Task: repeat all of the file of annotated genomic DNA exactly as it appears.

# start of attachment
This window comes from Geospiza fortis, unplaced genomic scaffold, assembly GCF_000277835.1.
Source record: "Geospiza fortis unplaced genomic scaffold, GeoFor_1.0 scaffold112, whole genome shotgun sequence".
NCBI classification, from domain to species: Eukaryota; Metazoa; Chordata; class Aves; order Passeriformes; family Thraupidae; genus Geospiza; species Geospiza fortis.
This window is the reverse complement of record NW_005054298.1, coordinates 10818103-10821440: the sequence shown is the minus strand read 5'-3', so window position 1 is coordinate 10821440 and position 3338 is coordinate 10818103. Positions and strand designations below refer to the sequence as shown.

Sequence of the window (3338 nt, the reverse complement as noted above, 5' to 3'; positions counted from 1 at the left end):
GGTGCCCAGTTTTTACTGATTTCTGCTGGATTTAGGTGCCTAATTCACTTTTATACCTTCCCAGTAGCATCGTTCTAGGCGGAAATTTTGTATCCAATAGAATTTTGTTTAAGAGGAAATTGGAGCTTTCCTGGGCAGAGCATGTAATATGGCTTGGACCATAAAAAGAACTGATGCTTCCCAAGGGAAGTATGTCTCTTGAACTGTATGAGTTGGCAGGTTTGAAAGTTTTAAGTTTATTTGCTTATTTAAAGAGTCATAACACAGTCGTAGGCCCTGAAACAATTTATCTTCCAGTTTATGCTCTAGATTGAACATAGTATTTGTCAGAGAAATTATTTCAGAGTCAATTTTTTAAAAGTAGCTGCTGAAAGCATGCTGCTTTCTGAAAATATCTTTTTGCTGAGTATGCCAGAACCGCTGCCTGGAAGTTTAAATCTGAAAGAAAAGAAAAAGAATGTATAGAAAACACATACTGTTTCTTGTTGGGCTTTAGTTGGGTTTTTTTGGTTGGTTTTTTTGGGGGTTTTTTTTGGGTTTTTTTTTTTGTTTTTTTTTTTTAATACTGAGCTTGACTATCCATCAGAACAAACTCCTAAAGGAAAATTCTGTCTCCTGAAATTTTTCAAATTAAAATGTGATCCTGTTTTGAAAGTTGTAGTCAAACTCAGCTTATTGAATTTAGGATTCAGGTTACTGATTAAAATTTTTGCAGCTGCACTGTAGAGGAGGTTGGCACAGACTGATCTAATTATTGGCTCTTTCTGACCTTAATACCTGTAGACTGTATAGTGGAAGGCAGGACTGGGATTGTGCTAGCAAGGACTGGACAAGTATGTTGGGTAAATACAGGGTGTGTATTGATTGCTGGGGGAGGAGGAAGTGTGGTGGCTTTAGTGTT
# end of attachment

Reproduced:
This window comes from Geospiza fortis, unplaced genomic scaffold, assembly GCF_000277835.1.
Source record: "Geospiza fortis unplaced genomic scaffold, GeoFor_1.0 scaffold112, whole genome shotgun sequence".
NCBI classification, from domain to species: Eukaryota; Metazoa; Chordata; class Aves; order Passeriformes; family Thraupidae; genus Geospiza; species Geospiza fortis.
This window is the reverse complement of record NW_005054298.1, coordinates 10818103-10821440: the sequence shown is the minus strand read 5'-3', so window position 1 is coordinate 10821440 and position 3338 is coordinate 10818103. Positions and strand designations below refer to the sequence as shown.

Sequence of the window (3338 nt, the reverse complement as noted above, 5' to 3'; positions counted from 1 at the left end):
GGTGCCCAGTTTTTACTGATTTCTGCTGGATTTAGGTGCCTAATTCACTTTTATACCTTCCCAGTAGCATCGTTCTAGGCGGAAATTTTGTATCCAATAGAATTTTGTTTAAGAGGAAATTGGAGCTTTCCTGGGCAGAGCATGTAATATGGCTTGGACCATAAAAAGAACTGATGCTTCCCAAGGGAAGTATGTCTCTTGAACTGTATGAGTTGGCAGGTTTGAAAGTTTTAAGTTTATTTGCTTATTTAAAGAGTCATAACACAGTCGTAGGCCCTGAAACAATTTATCTTCCAGTTTATGCTCTAGATTGAACATAGTATTTGTCAGAGAAATTATTTCAGAGTCAATTTTTTAAAAGTAGCTGCTGAAAGCATGCTGCTTTCTGAAAATATCTTTTTGCTGAGTATGCCAGAACCGCTGCCTGGAAGTTTAAATCTGAAAGAAAAGAAAAAGAATGTATAGAAAACACATACTGTTTCTTGTTGGGCTTTAGTTGGGTTTTTTTGGTTGGTTTTTTTGGGGGTTTTTTTTGGGTTTTTTTTTTTGTTTTTTTTTTTTAATACTGAGCTTGACTATCCATCAGAACAAACTCCTAAAGGAAAATTCTGTCTCCTGAAATTTTTCAAATTAAAATGTGATCCTGTTTTGAAAGTTGTAGTCAAACTCAGCTTATTGAATTTAGGATTCAGGTTACTGATTAAAATTTTTGCAGCTGCACTGTAGAGGAGGTTGGCACAGACTGATCTAATTATTGGCTCTTTCTGACCTTAATACCTGTAGACTGTATAGTGGAAGGCAGGACTGGGATTGTGCTAGCAAGGACTGGACAAGTATGTTGGGTAAATACAGGGTGTGTATTGATTGCTGGGGGAGGAGGAAGTGTGGTGGCTTTAGTGTT